Giving something to God means that one has no rights to it anymore, neither to worry about it, nor to think about it, nor to call it one's own. To take back a gift is, at best, ungracious, and at worst an offense. And everything given to God is regarded by Him as a gift. There's a lot of comfort to be had in such a thought.
Christian Life/Personal Holiness: June 2006 Archives
is not the Faith. But it sure provides some interesting highlights.
A must read here
When you look into the abyss, the abyss also looks into you
What is an abyss? Simply, it is a yawning chasm, a seemingly infinite and certainly unfathomable depth. For a variety of reasons, perhaps this aphorism among them, the abyss has taken on a negative connotation that it need not have.
The threat or the promise of the aphorism (if true) depends upon which abyss one looks into. Humanity represents a dual abyss--there is an abyss of malice--out of which comes all the depths of evil, thoughtlessness, selfishness, and all the products of fallen humanity. And then there is the abyss of generosity--filled by grace and love, it is the abyss from which all the saints and Saints who do God's will drink their fill. It is an abyss of light, grace, hope, and love. It is the abyss that was opened when the side of Christ, the infinite was opened. It is the abyss that engulfs and swallows the lesser (though still vast) abyss of malice and darkness. It is the abyss of which St. John speaks when he says in John 1: 4-5:
4 In him was life; and the life was the light of men.
5 And the light shineth in darkness; and the darkness comprehended it not.
The abyss of light is the light of humanity which is Jesus Christ. The darkness cannot encompass. The promise of this light was first seen in the harrowing of Hell in which the dates of darkness were burst asunder and the light of the Lord shone for those who long lay in the darkness of death.
So, perhaps the aphorism is not so much a threat as a law. When one looks into the abyss, the abyss looks back; it would be wise to assure that the abyss one looks into is filled with the light of Jesus Christ. For few things could be better than to have that abyss look back into oneself.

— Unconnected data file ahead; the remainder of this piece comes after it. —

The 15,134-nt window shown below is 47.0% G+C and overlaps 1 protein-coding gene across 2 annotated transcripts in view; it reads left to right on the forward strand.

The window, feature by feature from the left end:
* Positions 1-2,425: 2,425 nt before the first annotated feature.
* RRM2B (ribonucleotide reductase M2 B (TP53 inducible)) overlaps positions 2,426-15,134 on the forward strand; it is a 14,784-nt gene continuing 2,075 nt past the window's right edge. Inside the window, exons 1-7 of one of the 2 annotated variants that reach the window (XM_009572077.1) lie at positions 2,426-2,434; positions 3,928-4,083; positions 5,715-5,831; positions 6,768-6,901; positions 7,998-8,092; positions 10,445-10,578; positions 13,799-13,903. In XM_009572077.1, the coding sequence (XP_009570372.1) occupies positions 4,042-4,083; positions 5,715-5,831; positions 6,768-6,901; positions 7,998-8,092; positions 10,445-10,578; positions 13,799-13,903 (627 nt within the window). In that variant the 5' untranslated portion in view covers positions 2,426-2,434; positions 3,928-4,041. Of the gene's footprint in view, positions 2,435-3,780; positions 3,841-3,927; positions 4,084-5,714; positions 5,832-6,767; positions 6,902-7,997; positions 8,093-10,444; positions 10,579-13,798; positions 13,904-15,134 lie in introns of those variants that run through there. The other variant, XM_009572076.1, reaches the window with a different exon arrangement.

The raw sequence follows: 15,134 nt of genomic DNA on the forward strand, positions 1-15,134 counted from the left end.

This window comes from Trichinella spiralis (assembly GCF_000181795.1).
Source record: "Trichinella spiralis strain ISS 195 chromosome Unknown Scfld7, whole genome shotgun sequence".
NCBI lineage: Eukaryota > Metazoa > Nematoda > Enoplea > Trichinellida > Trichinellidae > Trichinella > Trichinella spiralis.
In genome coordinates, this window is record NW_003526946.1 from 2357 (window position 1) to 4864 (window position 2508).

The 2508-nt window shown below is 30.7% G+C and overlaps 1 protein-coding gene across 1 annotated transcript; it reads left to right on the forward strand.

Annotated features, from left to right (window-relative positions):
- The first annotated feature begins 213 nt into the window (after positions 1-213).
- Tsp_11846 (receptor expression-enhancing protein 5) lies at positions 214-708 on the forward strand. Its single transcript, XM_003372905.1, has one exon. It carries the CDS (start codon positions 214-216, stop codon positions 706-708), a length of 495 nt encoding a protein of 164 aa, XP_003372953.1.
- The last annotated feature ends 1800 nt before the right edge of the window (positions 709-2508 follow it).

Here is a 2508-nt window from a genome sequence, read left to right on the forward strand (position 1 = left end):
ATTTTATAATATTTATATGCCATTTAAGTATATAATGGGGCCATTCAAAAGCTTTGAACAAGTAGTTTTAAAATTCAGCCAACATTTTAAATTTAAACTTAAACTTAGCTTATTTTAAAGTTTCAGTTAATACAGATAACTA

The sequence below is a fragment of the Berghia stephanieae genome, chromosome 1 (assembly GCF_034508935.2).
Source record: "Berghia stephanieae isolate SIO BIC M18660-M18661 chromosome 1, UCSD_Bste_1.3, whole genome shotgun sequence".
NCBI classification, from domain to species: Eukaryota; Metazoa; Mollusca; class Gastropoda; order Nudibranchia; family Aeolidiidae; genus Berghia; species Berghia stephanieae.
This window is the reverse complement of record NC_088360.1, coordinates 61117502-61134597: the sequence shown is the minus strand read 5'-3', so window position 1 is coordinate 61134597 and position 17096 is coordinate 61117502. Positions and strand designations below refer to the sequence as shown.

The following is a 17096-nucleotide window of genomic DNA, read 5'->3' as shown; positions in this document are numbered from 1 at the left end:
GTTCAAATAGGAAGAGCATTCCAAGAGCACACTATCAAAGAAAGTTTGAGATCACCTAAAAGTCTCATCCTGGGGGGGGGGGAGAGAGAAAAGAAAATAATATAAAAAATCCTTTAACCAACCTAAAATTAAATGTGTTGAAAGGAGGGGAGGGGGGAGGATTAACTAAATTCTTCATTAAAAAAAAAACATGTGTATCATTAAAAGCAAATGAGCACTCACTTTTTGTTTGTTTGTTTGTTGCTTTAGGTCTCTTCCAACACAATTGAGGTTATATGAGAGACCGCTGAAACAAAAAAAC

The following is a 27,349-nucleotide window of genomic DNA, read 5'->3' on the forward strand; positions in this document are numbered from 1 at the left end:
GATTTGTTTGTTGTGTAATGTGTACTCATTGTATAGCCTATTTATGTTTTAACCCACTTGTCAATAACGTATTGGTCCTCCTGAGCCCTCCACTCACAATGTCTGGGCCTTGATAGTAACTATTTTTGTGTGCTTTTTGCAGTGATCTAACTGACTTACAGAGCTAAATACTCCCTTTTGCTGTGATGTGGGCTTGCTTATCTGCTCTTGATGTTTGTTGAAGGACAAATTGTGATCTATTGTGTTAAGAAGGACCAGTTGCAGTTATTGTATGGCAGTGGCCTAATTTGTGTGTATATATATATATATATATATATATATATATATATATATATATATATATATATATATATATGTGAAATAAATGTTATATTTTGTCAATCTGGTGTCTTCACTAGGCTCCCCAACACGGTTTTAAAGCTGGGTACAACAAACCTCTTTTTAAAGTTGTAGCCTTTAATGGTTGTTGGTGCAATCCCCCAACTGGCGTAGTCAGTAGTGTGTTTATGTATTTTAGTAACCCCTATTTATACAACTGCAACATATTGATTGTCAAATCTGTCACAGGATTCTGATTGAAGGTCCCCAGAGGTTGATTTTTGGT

Essay XXII--Of Custom
Michel de Montaigne
MY opinion is that hee conceived aright of the force of custome that first invented this tale; how a country woman having enured herselfe to cherish and beare a young calfe in her armes, which continuing, shee got such a custome, that when he grew to be a great oxe, shee carried him still in her armes. For truly Custome is a violent and deceiving schoole-mistris. She by little and little, and as it were by stealth, establisheth the foot of her authoritie in us; by which mild and gentle beginning, if once by the aid of time it have setled and planted the same in us, it will soone discover a furious and tyrannicall countenance unto us; against which we have no more the libertie to lift so much as our eies; wee may plainly see her upon every occasion to force the rules of Nature: Vsus efficacissimus rerum omnium magister: (PLIN. Epist. xx) Use is the most effectuall master of all things.
In more recent, albeit still antiquated but lovely, language:
HE seems to have had a right and true apprehension of the power of custom, who first invented the story of a countrywoman who, having accustomed herself to play with and carry, a young calf in her arms, and daily continuing to do so as it grew up, obtained this by custom, that, when grown to be a great ox, she was still able to bear it. For, in truth, custom is a violent and treacherous schoolmistress. She, by little and little, slily and unperceived, slips in the foot of her authority, but having by this gentle and humble beginning, with the benefit of time, fixed and established it, she then unmasks a furious and tyrannic countenance, against which we have no more the courage or the power so much as to lift up our eyes. We see her, at every turn, forcing and violating the rules of nature: "Usus efficacissimus rerum omnium magister."
However it may be said, the endpoint is the same. What we practice we come to be. What we do, we become. We do not so much form habits as our habits form us.
It is from the forms of crucifixion that we impose upon ourselves that Jesus suffered the one crucifixion that makes all things right.
Our habits make us and Jesus frees us from them. Our habits are lovely and soft and kind until it comes time to abandon them; then they are ravening harpies that pluck and shriek and call us back to that sweet slumber that marked our wakeless lives, our lives of aimless drifting.